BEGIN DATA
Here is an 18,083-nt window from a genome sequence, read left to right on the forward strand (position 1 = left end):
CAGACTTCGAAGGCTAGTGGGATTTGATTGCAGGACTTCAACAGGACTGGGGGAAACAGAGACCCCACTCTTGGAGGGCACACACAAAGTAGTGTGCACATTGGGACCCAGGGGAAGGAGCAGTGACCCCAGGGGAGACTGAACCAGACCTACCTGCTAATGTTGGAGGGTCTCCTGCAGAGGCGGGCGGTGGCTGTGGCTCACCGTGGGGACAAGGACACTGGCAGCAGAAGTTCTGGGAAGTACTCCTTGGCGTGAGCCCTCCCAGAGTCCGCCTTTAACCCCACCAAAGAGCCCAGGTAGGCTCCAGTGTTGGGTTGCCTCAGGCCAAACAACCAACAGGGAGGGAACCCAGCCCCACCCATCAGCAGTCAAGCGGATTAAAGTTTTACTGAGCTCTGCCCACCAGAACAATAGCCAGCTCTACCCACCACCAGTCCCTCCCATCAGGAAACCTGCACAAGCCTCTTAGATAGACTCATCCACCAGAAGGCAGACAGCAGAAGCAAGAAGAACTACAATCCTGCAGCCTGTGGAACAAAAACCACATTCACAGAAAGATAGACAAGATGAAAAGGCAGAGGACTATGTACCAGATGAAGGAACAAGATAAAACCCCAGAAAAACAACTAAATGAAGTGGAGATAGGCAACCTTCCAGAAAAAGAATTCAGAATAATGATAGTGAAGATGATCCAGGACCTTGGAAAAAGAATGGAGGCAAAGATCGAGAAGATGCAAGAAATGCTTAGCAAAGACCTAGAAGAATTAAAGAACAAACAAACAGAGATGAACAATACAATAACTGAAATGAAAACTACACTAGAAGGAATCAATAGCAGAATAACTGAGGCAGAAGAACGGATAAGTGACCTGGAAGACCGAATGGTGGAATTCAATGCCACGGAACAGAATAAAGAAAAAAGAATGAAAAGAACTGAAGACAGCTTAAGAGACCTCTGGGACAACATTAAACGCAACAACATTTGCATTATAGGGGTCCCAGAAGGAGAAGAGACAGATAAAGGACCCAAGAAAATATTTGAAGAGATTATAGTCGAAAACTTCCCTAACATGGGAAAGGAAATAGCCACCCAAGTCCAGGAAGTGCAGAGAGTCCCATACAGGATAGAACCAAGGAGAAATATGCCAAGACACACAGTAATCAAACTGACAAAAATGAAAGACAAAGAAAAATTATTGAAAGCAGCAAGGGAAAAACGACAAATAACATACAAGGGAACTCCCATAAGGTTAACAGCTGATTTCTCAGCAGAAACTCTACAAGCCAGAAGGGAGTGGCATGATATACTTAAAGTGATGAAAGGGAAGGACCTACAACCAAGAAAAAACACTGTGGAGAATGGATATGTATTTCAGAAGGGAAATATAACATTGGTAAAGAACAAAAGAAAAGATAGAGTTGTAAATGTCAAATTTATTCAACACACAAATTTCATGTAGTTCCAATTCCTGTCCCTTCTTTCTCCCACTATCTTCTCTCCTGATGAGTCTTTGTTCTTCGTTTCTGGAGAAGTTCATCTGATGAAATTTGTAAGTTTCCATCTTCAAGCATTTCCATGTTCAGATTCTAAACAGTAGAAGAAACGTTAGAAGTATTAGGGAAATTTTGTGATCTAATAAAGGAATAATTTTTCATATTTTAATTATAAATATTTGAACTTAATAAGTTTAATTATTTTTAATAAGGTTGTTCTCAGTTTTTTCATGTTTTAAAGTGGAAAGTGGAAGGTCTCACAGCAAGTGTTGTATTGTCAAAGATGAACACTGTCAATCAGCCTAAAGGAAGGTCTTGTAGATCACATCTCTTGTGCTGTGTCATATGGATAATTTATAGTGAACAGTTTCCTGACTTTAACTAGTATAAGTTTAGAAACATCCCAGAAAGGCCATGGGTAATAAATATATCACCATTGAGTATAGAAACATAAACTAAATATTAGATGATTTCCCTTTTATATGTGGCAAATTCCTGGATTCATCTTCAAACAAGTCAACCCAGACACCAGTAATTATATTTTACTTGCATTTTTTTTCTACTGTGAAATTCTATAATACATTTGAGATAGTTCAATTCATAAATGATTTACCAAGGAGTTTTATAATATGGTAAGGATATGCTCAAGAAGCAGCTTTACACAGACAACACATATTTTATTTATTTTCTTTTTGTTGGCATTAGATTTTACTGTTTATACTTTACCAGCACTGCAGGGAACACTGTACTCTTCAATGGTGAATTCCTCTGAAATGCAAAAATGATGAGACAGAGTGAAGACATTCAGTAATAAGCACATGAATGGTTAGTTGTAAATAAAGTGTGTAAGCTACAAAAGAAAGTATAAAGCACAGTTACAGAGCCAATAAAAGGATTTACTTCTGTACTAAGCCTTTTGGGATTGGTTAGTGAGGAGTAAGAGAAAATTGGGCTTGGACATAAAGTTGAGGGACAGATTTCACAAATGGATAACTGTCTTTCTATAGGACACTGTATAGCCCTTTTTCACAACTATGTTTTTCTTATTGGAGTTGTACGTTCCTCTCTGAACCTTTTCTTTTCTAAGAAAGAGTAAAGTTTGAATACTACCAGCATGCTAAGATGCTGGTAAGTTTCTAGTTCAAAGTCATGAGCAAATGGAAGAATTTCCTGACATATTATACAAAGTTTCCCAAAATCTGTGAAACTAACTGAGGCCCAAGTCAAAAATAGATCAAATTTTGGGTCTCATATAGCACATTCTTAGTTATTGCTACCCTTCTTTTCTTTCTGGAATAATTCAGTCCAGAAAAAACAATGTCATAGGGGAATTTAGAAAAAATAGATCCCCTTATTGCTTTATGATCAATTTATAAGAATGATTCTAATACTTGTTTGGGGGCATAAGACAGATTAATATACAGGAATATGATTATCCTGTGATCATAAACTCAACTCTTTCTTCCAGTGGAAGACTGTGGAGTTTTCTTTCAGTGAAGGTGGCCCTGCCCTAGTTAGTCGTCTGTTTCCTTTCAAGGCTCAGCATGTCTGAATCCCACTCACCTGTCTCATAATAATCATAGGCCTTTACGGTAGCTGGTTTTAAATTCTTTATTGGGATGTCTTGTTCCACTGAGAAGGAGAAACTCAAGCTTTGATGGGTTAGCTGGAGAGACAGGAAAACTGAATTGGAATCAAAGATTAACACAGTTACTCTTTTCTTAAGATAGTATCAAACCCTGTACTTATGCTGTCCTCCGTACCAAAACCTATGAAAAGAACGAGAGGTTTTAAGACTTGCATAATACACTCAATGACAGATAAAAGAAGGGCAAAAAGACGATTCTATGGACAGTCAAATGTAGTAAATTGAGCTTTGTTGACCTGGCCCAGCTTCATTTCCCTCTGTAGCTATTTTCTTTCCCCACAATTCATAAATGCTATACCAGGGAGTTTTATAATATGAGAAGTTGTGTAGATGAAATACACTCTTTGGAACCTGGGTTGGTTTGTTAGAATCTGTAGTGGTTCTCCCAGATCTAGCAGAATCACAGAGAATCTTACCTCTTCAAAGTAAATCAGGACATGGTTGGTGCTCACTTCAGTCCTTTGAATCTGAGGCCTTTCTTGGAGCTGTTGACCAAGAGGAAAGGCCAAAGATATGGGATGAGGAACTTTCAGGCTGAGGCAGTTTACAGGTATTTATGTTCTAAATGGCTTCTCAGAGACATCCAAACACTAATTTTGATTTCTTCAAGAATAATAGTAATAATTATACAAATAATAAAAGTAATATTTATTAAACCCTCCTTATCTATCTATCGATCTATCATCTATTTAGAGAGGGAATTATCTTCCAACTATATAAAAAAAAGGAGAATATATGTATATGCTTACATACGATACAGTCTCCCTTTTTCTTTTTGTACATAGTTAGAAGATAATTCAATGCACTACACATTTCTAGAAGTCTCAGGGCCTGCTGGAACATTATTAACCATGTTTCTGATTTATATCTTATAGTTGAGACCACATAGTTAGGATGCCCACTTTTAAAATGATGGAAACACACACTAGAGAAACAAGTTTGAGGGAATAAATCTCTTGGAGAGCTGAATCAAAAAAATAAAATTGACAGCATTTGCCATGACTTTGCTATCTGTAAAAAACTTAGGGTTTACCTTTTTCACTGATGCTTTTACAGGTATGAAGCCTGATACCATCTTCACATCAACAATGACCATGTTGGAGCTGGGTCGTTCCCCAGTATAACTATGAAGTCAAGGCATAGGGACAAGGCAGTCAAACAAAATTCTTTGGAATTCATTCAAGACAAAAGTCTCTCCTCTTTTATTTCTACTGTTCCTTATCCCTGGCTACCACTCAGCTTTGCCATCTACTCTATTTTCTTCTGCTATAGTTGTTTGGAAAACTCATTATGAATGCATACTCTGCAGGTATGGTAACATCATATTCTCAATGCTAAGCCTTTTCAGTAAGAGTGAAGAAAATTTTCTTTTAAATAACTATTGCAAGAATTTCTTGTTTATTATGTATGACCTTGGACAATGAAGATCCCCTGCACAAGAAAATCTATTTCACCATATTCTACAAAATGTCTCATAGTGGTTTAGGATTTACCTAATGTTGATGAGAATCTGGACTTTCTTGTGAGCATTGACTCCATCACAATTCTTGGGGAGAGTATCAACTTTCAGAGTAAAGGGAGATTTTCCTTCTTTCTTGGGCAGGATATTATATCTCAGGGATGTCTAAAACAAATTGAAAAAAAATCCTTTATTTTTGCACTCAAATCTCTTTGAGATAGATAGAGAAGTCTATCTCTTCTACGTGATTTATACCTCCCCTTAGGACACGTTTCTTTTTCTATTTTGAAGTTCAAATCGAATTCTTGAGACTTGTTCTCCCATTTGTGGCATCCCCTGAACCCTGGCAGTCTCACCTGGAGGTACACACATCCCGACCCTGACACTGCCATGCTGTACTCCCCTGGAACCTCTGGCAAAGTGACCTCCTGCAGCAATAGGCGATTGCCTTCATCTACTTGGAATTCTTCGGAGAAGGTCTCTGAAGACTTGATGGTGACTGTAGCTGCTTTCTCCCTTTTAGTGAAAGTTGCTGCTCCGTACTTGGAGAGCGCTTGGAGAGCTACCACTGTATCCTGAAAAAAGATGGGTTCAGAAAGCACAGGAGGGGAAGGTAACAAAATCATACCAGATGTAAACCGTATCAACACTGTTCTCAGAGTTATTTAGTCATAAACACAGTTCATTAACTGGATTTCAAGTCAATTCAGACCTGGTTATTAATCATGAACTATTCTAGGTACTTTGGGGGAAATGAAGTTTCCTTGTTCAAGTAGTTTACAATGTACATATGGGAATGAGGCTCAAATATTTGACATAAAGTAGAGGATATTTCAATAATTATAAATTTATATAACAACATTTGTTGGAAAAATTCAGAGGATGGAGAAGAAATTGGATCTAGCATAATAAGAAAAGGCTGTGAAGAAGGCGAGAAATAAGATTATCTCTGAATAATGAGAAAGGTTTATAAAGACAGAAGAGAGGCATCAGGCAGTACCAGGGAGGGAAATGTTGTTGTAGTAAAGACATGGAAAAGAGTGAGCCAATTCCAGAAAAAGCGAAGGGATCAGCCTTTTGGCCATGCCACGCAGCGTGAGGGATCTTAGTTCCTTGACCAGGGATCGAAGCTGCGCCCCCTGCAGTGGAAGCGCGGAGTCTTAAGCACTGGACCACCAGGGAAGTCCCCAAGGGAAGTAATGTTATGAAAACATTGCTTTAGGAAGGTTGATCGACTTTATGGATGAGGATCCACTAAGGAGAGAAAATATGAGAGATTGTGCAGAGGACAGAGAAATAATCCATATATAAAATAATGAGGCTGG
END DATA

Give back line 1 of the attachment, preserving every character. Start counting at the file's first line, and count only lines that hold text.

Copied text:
Here is an 18,083-nt window from a genome sequence, read left to right on the forward strand (position 1 = left end):